"One immediate step we are taking is to ship anti-tank rockets for use against the kind of suicide vehicles deployed in Ramadi. The first tranche of those rockets will arrive as early as this week,” Kerry said.
US Deputy Special Presidential Envoy Brett McGurk announced on Monday that the United States has agreed to provide Iraq with 2,000 anti-tank missiles. The decision comes after the IS advanced and captured key towns in Iraq, including Ramadi, and in Syria.
“What happened in Ramadi was a setback. But it is one that we can help the Iraqis overcome,” Kerry stated.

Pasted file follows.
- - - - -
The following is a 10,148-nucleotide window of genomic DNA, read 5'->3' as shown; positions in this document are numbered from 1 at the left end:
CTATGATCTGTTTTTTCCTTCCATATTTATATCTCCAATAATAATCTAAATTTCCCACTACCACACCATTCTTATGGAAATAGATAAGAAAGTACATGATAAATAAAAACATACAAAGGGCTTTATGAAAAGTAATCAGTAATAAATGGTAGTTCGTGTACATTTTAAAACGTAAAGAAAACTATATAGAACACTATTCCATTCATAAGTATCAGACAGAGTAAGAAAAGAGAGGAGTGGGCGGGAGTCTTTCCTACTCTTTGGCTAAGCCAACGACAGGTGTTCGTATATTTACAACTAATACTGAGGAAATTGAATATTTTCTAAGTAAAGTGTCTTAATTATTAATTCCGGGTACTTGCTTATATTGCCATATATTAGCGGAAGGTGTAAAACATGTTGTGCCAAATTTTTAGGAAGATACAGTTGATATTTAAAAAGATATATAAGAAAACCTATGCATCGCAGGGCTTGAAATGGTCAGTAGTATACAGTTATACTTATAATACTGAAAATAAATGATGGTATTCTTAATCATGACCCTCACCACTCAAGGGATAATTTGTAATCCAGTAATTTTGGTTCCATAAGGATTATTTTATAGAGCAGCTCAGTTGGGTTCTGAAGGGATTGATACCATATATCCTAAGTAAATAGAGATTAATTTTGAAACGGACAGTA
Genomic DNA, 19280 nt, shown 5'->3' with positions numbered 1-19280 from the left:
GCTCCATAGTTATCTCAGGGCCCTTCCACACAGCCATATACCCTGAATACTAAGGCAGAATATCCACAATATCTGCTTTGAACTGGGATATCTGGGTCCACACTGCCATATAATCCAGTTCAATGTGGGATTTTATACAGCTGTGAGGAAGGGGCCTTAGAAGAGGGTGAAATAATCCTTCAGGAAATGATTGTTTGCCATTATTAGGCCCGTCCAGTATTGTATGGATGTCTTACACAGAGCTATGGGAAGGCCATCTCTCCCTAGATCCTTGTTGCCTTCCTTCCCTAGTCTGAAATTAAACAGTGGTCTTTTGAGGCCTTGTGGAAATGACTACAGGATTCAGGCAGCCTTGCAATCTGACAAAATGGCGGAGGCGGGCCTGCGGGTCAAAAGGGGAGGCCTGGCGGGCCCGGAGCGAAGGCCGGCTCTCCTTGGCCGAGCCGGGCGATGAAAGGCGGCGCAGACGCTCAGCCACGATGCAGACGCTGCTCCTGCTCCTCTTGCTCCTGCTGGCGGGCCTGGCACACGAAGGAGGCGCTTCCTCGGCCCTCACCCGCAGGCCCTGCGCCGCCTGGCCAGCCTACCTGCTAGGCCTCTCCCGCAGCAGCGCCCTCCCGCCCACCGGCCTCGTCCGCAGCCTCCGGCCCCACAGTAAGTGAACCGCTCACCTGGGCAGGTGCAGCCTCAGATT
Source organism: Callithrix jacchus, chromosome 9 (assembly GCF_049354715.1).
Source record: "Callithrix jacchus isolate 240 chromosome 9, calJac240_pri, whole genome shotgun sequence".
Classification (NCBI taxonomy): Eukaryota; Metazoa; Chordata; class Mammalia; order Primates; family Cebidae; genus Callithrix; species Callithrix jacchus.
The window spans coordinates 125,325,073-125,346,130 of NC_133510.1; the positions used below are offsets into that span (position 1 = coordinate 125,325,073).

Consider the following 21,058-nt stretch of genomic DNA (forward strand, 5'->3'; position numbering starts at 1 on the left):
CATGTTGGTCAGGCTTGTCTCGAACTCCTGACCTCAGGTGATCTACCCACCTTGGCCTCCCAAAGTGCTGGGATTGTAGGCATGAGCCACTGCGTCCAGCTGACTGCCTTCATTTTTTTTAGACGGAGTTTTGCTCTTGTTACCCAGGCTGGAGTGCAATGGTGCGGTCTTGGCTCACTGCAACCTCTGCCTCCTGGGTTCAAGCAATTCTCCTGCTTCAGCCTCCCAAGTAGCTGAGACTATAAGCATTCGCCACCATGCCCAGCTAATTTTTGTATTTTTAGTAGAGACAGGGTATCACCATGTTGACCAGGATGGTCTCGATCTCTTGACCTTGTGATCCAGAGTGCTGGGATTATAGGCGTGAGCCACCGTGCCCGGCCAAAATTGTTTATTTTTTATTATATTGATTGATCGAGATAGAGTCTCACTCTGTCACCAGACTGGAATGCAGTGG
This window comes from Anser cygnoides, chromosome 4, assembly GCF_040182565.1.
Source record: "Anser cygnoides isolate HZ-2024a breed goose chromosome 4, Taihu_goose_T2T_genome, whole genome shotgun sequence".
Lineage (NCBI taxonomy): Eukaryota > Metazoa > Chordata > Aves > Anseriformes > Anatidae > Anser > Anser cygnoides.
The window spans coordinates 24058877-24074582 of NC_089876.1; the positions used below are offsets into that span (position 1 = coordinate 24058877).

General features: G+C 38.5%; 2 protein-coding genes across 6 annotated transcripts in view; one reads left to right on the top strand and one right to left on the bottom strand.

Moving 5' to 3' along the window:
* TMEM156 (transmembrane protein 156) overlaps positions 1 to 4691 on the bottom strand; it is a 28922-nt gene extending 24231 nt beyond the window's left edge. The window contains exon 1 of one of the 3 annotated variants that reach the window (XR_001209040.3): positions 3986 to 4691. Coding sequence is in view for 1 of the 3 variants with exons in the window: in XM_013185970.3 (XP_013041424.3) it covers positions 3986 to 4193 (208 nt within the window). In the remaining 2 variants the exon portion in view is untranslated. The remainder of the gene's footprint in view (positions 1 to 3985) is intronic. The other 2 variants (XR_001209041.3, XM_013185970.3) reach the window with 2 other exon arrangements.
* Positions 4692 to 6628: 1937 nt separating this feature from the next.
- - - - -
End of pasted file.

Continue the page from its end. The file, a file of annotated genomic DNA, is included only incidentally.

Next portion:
On May 17, the IS took control of the Sunni-dominated provincial capital of Ramadi, some 70 miles west of Baghdad. Hundreds of Iraqi security forces were killed in the battle and many more fled the city, leaving significant amount of their weapons behind, including Humvee vehicles.
The IS advances prompted President Barack Obama to reaffirm the US commitment to Iraq at a meeting of the National Security Council two days later.
Moreover, the Iraqi Council of Ministers agreed to accelerate the training and equipping of local tribes and police, expand Iraqi army recruitment and develop a plan to take back Ramadi, according to the White House.
The terrorist group's positions in Iraq and Syria have been targeted by a US-led coalition, which has been conducting airstrikes against the Islamic State since the summer of 2014.